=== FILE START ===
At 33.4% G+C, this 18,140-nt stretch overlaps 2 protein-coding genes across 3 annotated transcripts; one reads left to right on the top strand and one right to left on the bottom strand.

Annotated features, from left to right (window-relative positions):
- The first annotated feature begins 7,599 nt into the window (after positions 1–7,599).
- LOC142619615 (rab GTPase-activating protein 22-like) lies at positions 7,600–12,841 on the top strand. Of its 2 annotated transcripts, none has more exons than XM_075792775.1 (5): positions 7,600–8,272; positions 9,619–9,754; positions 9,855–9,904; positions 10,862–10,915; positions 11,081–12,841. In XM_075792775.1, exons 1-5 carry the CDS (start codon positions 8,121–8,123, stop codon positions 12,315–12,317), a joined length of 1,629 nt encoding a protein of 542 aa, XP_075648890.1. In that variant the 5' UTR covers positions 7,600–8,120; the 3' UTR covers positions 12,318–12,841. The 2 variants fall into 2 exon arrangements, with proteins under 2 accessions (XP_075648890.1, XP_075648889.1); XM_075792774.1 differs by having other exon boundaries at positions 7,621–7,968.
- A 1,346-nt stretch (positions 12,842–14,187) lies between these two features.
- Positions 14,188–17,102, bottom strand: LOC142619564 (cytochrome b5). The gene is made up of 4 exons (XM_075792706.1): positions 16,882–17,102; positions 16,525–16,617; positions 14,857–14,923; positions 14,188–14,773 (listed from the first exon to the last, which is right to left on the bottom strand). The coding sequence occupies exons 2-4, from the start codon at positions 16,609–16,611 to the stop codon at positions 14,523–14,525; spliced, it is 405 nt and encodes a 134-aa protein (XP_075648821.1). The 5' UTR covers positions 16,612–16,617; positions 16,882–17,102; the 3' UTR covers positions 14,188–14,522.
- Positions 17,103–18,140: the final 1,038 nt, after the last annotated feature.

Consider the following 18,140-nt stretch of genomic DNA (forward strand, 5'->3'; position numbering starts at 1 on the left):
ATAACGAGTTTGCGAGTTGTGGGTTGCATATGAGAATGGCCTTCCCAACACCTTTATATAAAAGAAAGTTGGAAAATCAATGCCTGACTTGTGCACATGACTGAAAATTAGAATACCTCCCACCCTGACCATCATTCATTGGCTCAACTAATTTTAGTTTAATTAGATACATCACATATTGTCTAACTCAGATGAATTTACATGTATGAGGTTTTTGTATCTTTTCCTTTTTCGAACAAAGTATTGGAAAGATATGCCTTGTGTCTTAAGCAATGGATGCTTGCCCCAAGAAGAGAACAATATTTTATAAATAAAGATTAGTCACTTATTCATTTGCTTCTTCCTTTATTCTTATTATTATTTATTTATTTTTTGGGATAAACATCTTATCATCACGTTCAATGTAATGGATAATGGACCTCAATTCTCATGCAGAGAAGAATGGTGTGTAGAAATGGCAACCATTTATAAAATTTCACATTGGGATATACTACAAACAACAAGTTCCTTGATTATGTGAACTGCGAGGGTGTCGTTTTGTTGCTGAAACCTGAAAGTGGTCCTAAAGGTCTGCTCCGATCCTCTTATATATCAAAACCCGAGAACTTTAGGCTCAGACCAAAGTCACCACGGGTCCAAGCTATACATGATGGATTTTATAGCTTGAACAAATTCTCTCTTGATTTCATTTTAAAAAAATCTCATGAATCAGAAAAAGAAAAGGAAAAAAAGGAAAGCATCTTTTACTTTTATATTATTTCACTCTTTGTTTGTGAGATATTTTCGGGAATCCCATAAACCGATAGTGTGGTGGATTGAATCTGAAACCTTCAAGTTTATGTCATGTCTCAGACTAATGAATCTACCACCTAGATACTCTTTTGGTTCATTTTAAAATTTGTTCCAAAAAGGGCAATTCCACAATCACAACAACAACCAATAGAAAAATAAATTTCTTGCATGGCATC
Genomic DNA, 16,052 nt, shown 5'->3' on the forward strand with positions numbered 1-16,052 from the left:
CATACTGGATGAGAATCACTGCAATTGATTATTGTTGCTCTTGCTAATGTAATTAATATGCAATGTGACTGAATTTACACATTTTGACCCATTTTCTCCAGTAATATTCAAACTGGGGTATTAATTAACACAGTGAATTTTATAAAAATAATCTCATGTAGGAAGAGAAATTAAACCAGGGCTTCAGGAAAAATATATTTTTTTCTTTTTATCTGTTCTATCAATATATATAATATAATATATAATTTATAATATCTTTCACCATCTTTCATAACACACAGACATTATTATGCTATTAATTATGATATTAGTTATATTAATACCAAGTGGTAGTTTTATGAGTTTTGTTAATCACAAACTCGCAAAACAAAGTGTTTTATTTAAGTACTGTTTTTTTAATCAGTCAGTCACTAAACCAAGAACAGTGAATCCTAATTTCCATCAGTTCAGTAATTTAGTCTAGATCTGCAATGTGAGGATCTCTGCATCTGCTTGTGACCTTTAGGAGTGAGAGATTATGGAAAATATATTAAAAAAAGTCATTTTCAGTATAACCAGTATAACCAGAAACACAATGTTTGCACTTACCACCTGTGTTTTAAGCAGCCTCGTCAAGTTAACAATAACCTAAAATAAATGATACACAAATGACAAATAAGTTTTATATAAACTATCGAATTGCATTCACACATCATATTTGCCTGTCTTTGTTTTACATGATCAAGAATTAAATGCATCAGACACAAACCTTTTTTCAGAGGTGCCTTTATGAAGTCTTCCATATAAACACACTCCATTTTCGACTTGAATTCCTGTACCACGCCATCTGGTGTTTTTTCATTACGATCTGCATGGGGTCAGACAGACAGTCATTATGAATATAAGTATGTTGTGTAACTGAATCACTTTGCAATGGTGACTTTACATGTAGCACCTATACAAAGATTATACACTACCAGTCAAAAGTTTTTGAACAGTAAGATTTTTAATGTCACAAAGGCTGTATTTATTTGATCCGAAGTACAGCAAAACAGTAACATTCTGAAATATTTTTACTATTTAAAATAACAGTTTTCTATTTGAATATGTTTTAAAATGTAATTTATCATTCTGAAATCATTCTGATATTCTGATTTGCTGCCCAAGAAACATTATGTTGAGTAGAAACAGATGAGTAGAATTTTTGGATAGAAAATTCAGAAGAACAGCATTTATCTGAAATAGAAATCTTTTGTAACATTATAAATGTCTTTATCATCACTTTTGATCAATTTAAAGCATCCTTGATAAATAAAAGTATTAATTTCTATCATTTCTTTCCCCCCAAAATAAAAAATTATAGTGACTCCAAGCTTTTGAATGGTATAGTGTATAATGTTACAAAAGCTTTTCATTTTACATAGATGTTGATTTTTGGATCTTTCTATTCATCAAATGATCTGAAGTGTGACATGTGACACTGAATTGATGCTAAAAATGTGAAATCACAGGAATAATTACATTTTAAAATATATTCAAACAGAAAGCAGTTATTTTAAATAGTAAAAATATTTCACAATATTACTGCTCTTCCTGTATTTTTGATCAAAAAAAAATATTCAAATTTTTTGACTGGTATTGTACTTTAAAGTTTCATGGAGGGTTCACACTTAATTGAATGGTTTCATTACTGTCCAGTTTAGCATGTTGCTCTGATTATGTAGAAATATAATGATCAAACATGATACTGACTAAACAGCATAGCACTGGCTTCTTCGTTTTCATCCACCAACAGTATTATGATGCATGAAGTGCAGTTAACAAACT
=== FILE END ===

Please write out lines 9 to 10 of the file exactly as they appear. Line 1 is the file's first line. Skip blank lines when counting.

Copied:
ATAACGAGTTTGCGAGTTGTGGGTTGCATATGAGAATGGCCTTCCCAACACCTTTATATAAAAGAAAGTTGGAAAATCAATGCCTGACTTGTGCACATGACTGAAAATTAGAATACCTCCCACCCTGACCATCATTCATTGGCTCAACTAATTTTAGTTTAATTAGATACATCACATATTGTCTAACTCAGATGAATTTACATGTATGAGGTTTTTGTATCTTTTCCTTTTTCGAACAAAGTATTGGAAAGATATGCCTTGTGTCTTAAGCAATGGATGCTTGCCCCAAGAAGAGAACAATATTTTATAAATAAAGATTAGTCACTTATTCATTTGCTTCTTCCTTTATTCTTATTATTATTTATTTATTTTTTGGGATAAACATCTTATCATCACGTTCAATGTAATGGATAATGGACCTCAATTCTCATGCAGAGAAGAATGGTGTGTAGAAATGGCAACCATTTATAAAATTTCACATTGGGATATACTACAAACAACAAGTTCCTTGATTATGTGAACTGCGAGGGTGTCGTTTTGTTGCTGAAACCTGAAAGTGGTCCTAAAGGTCTGCTCCGATCCTCTTATATATCAAAACCCGAGAACTTTAGGCTCAGACCAAAGTCACCACGGGTCCAAGCTATACATGATGGATTTTATAGCTTGAACAAATTCTCTCTTGATTTCATTTTAAAAAAATCTCATGAATCAGAAAAAGAAAAGGAAAAAAAGGAAAGCATCTTTTACTTTTATATTATTTCACTCTTTGTTTGTGAGATATTTTCGGGAATCCCATAAACCGATAGTGTGGTGGATTGAATCTGAAACCTTCAAGTTTATGTCATGTCTCAGACTAATGAATCTACCACCTAGATACTCTTTTGGTTCATTTTAAAATTTGTTCCAAAAAGGGCAATTCCACAATCACAACAACAACCAATAGAAAAATAAATTTCTTGCATGGCATC
Genomic DNA, 16,052 nt, shown 5'->3' on the forward strand with positions numbered 1-16,052 from the left: